To find the reason for the decrease of miR-486-3p, we first examined the content of pri-miR-486-3p after irradiation. As shown in Fig. 5A, irradiation reduced pri-miR-486-3p levels in different cells. According to the JASPAR and animal TF databases, BCL6 binding site is present on the miR-486-3p promoter. Thereafter, the effect of IR on BCL6 was investigated, which revealed an increase in the expression of BCL6 after irradiation in both A549 and BEAS-2B cells (Fig. 5B, C). Similarly, we found increased expression of BCL6 in the datasets of mouse (GSE2250) and human (GSE40839) lung fibrosis models (Fig. 5D). BCL6 was overexpressed in both A549 and BEAS-2B cells, and subsequently, the expressions of pri-miR-486-3p and miR-486-3p were evaluated. The qRT-PCR results revealed that upon BCL6 overexpression, the production of both pri-miR-486-3p and miR-486-3p exhibited a significant decrease (Fig. 5E, F). Moreover, the binding site between miR-486-3p promoter region and BCL6 was predicted (Fig. 5G). The results of the dual luciferase reporter system showed that the relative fluorescence of the wild-type miR-486-3p promoter was significantly reduced after BCL6 overexpression, while little change occurred in the control group (Fig. 5H). Therefore, it was inferred that BCL6 exerted a repressive effect on the promoter region of miR-486-3p. BCL6 inhibits the activity of the miR-486-3p promoter region, thereby weakening the transcription process.
BCL6 promoted EMT via the BCL6/miR-486-3p/Snail axis upon IR
Since BCL6 could inhibit miR-486-3p after irradiation which could promote EMT, we overexpressed BCL6 in both cells. It was found that E-cadherin was meaningfully diminished and N-cadherin, Vimentin were significantly increased, implying that the EMT process was stimulated upon BCL6 overexpression (Fig. 6A). Next, the effect of BCL6 knockdown was analyzed. It may be observed in Fig. 6b, E-cadherin, the levels of which were reduced by IR, exhibited a rebound after BCL6 knockdown. Moreover, the levels of N-cadherin and Vimentin, which increased after IR, exhibited a certain decrease upon BCL6 knockdown (Fig. 6B). Moreover, BCL6 overexpression in the cells immediately followed by overexpressing miR-486-3p. The experimental results showed that when both BCL6 and miR-486-3p were overexpressed in the cells, EMT caused by BCL6 overexpression was significantly inhibited (Fig. 6C). Subsequently, BCL6 was overexpressed in the cells, followed by Snail knockdown. The results revealed that knockdown of Snail could effectively inhibit BCL6-induced EMT (Fig. 6D). All above demonstrated that IR could reduce the expression of miR-486-3p by activating BCL6, increase the Snail levels, and promote EMT.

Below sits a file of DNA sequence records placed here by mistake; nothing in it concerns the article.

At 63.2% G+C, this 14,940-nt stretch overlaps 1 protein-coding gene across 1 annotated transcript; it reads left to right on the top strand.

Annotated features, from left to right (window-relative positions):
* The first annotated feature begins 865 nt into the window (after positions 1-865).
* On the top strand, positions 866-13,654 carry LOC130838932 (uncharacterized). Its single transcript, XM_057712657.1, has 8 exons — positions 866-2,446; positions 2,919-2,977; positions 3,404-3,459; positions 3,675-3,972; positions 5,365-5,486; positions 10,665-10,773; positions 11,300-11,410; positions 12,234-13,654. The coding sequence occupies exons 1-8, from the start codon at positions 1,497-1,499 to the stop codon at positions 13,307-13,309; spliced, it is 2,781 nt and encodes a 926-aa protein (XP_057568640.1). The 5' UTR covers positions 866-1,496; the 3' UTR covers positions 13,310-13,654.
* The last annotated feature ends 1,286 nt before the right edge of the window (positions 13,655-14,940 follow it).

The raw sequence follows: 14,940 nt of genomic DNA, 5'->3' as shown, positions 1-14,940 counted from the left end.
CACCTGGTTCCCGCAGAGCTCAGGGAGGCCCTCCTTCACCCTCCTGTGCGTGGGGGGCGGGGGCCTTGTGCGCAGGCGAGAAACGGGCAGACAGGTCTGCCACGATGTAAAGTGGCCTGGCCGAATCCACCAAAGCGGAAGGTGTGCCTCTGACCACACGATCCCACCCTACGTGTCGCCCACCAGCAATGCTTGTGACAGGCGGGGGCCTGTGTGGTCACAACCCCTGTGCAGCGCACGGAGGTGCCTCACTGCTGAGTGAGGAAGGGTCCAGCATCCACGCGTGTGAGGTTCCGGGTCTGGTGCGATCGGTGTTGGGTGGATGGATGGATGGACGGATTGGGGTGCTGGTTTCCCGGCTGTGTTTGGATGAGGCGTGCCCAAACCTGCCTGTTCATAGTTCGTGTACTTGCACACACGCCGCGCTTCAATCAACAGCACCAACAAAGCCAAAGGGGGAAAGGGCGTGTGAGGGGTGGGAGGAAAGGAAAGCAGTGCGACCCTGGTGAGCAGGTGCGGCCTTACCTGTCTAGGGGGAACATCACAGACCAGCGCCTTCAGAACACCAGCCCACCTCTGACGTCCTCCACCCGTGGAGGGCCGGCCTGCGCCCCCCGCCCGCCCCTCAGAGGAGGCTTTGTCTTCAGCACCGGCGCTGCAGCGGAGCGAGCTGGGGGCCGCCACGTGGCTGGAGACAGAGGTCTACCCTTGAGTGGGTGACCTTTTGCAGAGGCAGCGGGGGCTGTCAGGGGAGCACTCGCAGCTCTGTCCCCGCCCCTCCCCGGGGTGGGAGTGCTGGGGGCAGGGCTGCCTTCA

Irradiation induces RIPF through the BCL6/miR-486-3p/Snail signaling axis
Irradiation (25 Gy) of mouse lungs was used to establish RIPF model and to verify whether miR-486-3p could inhibit the RIPF process in vivo. An AAV vector was used to stably carry miR-486-3p mimic specifically into mouse lung. The experimental groups of mice are shown in Fig. 7A. As shown in Fig. 7B, the miR-486-3p contents in mouse lung were examined. Compared with Normal group, the miR-486-3p levels were significantly lower in IR and IR + NC group but highly expressed in IR + mimic group. As a good indication, miR-486-3p content was continuously highly expressed after lung injection using AVV. Next, the mice lung tissue was evaluated using HE staining and marking the score (Fig. 7C, D). Through pathological changes and scores, compared with the control group, the alveolar structure of mice in the irradiation group was changed and fibroblasts were proliferated. Alveolar septum widened significantly, showing patchy fibrosis changes, pulmonary fibrosis significantly. In the Masson staining, it was observed that collagen deposition significantly increased in the irradiated group (Fig. 7E, F). However, in the IR + mimic group, alveolar density and alveolar septum thickness were meaningfully reduced compared to the irradiated group.